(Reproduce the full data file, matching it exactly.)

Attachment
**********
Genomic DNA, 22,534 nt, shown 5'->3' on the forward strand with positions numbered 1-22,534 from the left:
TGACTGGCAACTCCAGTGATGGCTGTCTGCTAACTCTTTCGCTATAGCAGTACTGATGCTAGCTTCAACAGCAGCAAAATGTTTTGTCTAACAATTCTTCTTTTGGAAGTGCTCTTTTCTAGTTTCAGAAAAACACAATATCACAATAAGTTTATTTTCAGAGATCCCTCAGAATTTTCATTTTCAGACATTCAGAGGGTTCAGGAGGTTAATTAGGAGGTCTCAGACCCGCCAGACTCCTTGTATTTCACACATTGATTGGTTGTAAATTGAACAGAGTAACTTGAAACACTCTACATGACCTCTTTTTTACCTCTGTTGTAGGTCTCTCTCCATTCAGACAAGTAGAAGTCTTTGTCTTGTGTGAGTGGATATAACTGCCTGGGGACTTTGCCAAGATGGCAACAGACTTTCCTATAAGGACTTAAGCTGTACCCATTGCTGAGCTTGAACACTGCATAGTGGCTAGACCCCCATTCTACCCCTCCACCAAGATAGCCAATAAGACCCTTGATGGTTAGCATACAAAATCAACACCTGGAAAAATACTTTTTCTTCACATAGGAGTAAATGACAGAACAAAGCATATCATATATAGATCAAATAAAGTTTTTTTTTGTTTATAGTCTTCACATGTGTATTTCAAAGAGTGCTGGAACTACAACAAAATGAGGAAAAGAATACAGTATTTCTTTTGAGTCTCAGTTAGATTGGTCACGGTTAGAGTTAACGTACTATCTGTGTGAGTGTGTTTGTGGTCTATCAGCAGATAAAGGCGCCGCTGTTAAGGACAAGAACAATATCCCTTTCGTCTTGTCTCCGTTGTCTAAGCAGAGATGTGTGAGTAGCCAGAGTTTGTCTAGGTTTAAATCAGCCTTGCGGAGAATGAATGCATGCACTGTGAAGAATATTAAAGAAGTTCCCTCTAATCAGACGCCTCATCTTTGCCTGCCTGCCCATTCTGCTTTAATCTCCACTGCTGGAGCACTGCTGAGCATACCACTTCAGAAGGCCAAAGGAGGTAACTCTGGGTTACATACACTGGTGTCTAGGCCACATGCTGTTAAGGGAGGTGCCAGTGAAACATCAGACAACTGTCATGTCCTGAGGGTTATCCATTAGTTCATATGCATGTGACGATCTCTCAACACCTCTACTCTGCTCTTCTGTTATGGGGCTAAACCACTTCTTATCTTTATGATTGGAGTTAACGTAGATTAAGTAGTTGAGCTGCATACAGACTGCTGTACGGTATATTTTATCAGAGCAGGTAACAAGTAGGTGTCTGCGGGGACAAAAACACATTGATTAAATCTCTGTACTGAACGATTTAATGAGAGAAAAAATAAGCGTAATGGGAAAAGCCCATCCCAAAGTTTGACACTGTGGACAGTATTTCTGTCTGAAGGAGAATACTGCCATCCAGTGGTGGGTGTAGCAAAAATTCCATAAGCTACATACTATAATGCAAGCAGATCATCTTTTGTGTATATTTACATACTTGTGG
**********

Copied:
Genomic DNA, 22,534 nt, shown 5'->3' on the forward strand with positions numbered 1-22,534 from the left:
TGACTGGCAACTCCAGTGATGGCTGTCTGCTAACTCTTTCGCTATAGCAGTACTGATGCTAGCTTCAACAGCAGCAAAATGTTTTGTCTAACAATTCTTCTTTTGGAAGTGCTCTTTTCTAGTTTCAGAAAAACACAATATCACAATAAGTTTATTTTCAGAGATCCCTCAGAATTTTCATTTTCAGACATTCAGAGGGTTCAGGAGGTTAATTAGGAGGTCTCAGACCCGCCAGACTCCTTGTATTTCACACATTGATTGGTTGTAAATTGAACAGAGTAACTTGAAACACTCTACATGACCTCTTTTTTACCTCTGTTGTAGGTCTCTCTCCATTCAGACAAGTAGAAGTCTTTGTCTTGTGTGAGTGGATATAACTGCCTGGGGACTTTGCCAAGATGGCAACAGACTTTCCTATAAGGACTTAAGCTGTACCCATTGCTGAGCTTGAACACTGCATAGTGGCTAGACCCCCATTCTACCCCTCCACCAAGATAGCCAATAAGACCCTTGATGGTTAGCATACAAAATCAACACCTGGAAAAATACTTTTTCTTCACATAGGAGTAAATGACAGAACAAAGCATATCATATATAGATCAAATAAAGTTTTTTTTTGTTTATAGTCTTCACATGTGTATTTCAAAGAGTGCTGGAACTACAACAAAATGAGGAAAAGAATACAGTATTTCTTTTGAGTCTCAGTTAGATTGGTCACGGTTAGAGTTAACGTACTATCTGTGTGAGTGTGTTTGTGGTCTATCAGCAGATAAAGGCGCCGCTGTTAAGGACAAGAACAATATCCCTTTCGTCTTGTCTCCGTTGTCTAAGCAGAGATGTGTGAGTAGCCAGAGTTTGTCTAGGTTTAAATCAGCCTTGCGGAGAATGAATGCATGCACTGTGAAGAATATTAAAGAAGTTCCCTCTAATCAGACGCCTCATCTTTGCCTGCCTGCCCATTCTGCTTTAATCTCCACTGCTGGAGCACTGCTGAGCATACCACTTCAGAAGGCCAAAGGAGGTAACTCTGGGTTACATACACTGGTGTCTAGGCCACATGCTGTTAAGGGAGGTGCCAGTGAAACATCAGACAACTGTCATGTCCTGAGGGTTATCCATTAGTTCATATGCATGTGACGATCTCTCAACACCTCTACTCTGCTCTTCTGTTATGGGGCTAAACCACTTCTTATCTTTATGATTGGAGTTAACGTAGATTAAGTAGTTGAGCTGCATACAGACTGCTGTACGGTATATTTTATCAGAGCAGGTAACAAGTAGGTGTCTGCGGGGACAAAAACACATTGATTAAATCTCTGTACTGAACGATTTAATGAGAGAAAAAATAAGCGTAATGGGAAAAGCCCATCCCAAAGTTTGACACTGTGGACAGTATTTCTGTCTGAAGGAGAATACTGCCATCCAGTGGTGGGTGTAGCAAAAATTCCATAAGCTACATACTATAATGCAAGCAGATCATCTTTTGTGTATATTTACATACTTGTGG